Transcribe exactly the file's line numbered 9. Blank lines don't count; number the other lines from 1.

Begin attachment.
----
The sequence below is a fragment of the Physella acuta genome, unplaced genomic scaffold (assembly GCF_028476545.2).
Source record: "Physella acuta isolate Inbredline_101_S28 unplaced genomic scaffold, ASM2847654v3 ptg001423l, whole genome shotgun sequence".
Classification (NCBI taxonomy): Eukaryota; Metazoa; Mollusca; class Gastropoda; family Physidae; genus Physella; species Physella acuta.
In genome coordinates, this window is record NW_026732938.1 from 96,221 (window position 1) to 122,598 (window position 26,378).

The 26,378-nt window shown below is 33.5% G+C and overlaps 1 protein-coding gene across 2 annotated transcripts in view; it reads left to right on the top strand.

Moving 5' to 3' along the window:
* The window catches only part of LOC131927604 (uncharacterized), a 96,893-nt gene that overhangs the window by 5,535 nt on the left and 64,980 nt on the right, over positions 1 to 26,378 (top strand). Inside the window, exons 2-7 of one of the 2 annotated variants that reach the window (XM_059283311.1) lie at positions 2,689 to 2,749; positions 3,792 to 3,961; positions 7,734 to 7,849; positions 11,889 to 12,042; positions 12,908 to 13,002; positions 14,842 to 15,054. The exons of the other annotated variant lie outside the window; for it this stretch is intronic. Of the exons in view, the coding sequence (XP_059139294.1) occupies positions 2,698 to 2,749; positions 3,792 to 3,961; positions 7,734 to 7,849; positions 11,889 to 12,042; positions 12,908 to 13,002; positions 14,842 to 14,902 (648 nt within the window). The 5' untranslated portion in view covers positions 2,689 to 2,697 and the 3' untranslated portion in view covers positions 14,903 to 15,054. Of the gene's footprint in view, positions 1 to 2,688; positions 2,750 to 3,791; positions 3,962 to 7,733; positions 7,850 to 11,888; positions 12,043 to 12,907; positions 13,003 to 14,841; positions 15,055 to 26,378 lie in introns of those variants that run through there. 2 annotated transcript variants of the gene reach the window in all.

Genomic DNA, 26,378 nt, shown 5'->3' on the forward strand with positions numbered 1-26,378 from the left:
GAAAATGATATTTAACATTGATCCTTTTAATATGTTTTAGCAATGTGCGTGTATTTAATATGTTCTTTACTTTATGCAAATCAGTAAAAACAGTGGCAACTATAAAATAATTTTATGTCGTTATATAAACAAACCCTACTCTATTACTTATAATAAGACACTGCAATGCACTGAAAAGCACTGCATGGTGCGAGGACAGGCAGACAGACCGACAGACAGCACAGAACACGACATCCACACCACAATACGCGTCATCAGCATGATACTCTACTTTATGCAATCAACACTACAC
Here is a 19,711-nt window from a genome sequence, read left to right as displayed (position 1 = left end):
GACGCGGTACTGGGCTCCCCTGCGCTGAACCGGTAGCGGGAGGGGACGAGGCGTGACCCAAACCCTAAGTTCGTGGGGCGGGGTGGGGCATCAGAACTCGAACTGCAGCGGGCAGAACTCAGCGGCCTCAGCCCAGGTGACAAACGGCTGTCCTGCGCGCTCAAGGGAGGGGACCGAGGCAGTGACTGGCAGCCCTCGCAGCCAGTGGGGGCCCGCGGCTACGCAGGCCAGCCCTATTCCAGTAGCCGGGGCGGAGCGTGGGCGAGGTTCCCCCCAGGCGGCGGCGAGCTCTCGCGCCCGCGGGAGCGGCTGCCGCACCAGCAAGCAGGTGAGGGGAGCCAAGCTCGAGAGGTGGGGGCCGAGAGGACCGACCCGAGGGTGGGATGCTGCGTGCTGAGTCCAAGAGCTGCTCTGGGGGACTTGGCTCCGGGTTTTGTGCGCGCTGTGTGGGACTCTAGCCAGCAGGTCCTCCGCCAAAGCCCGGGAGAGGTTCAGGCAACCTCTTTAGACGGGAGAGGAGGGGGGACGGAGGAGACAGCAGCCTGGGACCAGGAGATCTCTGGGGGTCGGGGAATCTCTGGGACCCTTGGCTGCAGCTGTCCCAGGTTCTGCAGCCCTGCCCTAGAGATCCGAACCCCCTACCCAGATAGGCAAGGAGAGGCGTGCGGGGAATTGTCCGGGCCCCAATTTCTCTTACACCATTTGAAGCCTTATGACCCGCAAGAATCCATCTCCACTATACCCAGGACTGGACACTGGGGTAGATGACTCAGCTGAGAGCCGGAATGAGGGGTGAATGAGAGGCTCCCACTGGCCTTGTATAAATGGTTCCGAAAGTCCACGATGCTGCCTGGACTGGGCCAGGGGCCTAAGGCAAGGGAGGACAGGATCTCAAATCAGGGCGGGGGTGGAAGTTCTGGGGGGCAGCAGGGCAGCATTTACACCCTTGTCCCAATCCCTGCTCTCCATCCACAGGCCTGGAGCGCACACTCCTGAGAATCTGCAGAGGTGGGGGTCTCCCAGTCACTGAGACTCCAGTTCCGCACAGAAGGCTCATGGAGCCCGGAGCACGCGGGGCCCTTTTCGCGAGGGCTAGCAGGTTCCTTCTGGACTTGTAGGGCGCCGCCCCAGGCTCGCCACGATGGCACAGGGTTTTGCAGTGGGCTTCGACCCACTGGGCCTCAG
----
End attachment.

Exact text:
GAAAATGATATTTAACATTGATCCTTTTAATATGTTTTAGCAATGTGCGTGTATTTAATATGTTCTTTACTTTATGCAAATCAGTAAAAACAGTGGCAACTATAAAATAATTTTATGTCGTTATATAAACAAACCCTACTCTATTACTTATAATAAGACACTGCAATGCACTGAAAAGCACTGCATGGTGCGAGGACAGGCAGACAGACCGACAGACAGCACAGAACACGACATCCACACCACAATACGCGTCATCAGCATGATACTCTACTTTATGCAATCAACACTACAC